Chromatischism

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There's your problem. Your test music has highly compressed dynamic range, which is often audibly fatiguing, so you're likely pulling down the frequencies our ears are most sensitive to in order to try to compensate for this. It also doesn't have a very smooth spectrum, and is lacking upper high frequency energy. What you need to do is use well-mixed and mastered test tracks that do have a smooth, broadband spectrum, with good dynamic range
You mean like the John Williams and Michael Giacchino tracks I also posted?

By the way, Tool is done by Bob Ludwig, one of the best in the industry. Their tracks have excellent quality and are frequently used to test speaker systems.
 

GaryH

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Would it be possible for us all to stop EQ bashing each other? 'All kinds of wrong', 'misguided', 'severe lack of energy', 'nasty artificial', 'really muffled'; it's just unnecessary when you consider the role of EQ as a tool to meet individual personal preference. You don't like @Chromatischism 's EQ, we get it, but that's all it means: you don't like it.
I'm not 'bashing' anyone. I'm giving my impressions of an EQ developed involving a (yes, misguided) methodology that experts in the field like Dr Sean Olive have clearly stated is "bogus"; an EQ that has been repeatedly claimed to "be a big improvement for most people" (a remit far exceeding 'individual personal preference'), which is not supported by my impressions, but more importantly not supported by scientific research.
Could you please elaborate on the 'significant and audible deviations' the Truthear Zero shows from the Harman IE 2019 v2 target
and who these people are trying to persuade us to 'believe' otherwise?
Pretty much every reviewer (including the collaborator of said IEM).
The AutoEQ ranking (which you have shown to place some faith in given your use of the EQ) rates good compliance with the Harman target with low standard deviation and low absolute error.
I never said it doesn't show good compliance. I said it doesn't show excellent compliance (which is what has been repeatedly claimed by many). And here 'excellent' has a very specific meaning as defined by Sean Olive, as a preference rating of 90 or above. The Truthear Zero's rating of 81 is significantly below this, in no small part down to the parameter you failed to mention: its slope of the logarithimc regression fit of the error (i.e. overall spectral tilt) of 0.3 (0 being neutral, <0 warmer, >0 brighter), mostly due to its broadband elevation over the Harman target in the upper mids / lower treble, which chimes with many people finding them somewhat 'shouty'.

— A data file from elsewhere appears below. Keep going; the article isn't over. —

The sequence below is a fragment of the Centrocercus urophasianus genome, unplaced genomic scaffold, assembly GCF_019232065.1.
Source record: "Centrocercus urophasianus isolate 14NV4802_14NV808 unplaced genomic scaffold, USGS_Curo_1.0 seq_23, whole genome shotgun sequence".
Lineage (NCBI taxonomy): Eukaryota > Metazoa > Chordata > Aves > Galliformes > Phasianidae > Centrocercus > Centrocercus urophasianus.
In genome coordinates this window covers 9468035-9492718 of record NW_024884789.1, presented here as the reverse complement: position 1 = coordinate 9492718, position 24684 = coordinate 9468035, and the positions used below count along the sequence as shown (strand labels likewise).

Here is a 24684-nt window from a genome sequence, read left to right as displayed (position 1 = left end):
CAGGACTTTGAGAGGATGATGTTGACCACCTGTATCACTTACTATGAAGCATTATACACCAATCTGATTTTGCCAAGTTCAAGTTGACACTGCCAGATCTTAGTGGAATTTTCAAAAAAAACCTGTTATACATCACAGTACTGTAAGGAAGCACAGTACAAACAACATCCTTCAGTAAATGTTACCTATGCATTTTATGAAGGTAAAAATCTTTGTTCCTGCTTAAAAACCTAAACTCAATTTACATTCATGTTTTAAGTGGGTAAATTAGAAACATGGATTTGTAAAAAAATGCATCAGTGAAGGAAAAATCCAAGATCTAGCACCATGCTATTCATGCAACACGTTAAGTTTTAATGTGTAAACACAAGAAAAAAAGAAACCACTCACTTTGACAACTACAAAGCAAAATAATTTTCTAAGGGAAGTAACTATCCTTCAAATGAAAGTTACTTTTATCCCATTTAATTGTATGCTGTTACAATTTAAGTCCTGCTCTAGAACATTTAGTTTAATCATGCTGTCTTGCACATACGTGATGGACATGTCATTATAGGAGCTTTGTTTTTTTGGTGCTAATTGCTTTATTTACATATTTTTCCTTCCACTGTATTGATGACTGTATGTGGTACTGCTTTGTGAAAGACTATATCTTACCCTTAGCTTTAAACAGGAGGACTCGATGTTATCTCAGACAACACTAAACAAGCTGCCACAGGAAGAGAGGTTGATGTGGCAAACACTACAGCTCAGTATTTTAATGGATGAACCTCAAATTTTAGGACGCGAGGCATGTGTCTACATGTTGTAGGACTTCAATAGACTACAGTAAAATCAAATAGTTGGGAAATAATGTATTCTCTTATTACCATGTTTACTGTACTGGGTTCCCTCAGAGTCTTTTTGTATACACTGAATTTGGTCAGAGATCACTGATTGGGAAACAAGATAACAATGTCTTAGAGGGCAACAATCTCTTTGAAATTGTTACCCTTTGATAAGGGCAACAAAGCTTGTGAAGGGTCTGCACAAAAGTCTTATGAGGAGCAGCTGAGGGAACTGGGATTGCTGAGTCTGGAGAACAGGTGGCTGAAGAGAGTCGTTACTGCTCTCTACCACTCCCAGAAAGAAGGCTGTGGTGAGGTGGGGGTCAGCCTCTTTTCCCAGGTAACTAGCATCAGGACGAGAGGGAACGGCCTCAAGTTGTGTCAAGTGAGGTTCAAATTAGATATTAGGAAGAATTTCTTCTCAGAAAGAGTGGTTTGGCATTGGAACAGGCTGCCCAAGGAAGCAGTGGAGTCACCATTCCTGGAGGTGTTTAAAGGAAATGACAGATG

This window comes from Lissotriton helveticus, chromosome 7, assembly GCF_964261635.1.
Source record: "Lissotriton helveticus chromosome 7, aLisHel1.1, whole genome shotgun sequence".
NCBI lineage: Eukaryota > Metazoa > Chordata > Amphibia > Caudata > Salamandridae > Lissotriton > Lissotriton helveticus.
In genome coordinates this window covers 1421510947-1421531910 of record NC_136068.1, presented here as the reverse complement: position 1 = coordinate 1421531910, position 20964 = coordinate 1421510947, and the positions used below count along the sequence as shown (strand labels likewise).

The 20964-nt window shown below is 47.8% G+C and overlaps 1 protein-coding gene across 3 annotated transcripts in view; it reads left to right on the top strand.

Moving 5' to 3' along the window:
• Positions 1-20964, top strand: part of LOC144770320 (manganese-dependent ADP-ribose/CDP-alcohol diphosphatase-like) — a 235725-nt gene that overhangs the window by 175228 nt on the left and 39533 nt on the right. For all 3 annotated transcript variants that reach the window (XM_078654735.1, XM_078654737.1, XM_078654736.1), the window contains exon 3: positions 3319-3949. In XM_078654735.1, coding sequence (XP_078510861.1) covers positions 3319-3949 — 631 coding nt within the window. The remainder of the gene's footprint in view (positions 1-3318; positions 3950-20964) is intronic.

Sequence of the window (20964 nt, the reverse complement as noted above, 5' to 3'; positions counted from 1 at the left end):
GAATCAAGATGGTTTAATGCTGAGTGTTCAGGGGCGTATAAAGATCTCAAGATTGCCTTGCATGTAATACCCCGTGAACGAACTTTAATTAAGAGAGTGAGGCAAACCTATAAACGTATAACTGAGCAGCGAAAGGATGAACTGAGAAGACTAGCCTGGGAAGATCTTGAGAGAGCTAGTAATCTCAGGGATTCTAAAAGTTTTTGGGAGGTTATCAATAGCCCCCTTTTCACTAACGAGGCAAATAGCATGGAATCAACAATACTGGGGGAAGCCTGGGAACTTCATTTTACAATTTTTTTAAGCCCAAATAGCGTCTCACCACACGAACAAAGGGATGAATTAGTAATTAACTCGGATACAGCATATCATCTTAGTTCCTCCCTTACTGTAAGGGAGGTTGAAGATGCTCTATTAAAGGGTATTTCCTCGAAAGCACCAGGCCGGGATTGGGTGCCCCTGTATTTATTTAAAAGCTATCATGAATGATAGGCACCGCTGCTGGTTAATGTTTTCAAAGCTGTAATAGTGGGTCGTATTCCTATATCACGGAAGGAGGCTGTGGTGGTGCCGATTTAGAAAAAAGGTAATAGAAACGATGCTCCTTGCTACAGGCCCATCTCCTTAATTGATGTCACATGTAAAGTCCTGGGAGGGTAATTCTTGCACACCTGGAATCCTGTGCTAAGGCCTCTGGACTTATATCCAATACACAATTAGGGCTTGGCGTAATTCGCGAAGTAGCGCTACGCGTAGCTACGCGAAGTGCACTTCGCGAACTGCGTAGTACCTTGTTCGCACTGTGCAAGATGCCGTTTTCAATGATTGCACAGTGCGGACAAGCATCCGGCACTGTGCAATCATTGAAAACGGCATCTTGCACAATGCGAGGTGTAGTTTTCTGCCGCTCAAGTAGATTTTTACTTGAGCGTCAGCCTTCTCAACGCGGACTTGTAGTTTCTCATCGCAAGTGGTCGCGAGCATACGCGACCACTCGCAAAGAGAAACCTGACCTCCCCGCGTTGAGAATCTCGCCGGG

I agree compliance doesn't mean you automatically get great sound. That's not what Gary said though; he said there were 'significant and audible deviations' from the Harman target; not 'a little bit' as you say.
Looks like you're employing a colloquial definition of significant. Here's a proper definition from the Oxford English Dictionary:
sufficiently great or important to be worthy of attention; noteworthy
In scientific language it's equivalent to 'not insignificant'. It also looks like you're making the common mistake (as many have done with the Truthear) of thinking a small-amplitude but low-Q (broadband) deviation is 'little', when audibly it is not, as Dr Floyd Toole shows in his book.

It's like arguing the DCA Stealth shows 'significant and audible deviations' from the Harman OE target.
It does (under the correct definitions above). Less than the Truthear Zero, but still there.
How are we supposed to have discussions on a forum titled 'audio science review' if people use scientific terminology such as 'significant ... deviations' to assert things which are evidently not true? Whether you like the Truthear Zero or not, it is highly compliant with the Harman IE 2019 v2 target, and unless you have your own contradictory measurements, you are simply wrong to assert otherwise.
As shown above, I'm using the terminology just fine.
 
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GaryH

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By the way, Tool is done by Bob Ludwig, one of the best in the industry.
Even many of the 'best in the industry' succumbed to the loudness wars at its peak in the 2000s. But as mentioned previously the most important factor that produces reliable and discriminating listener judgements as determined by Harman's scientific research is having a smooth spectrum over the whole frequency range. And that track doesn't (with its deviation from smooth looking suspiciously similar to the inverse of your EQ...):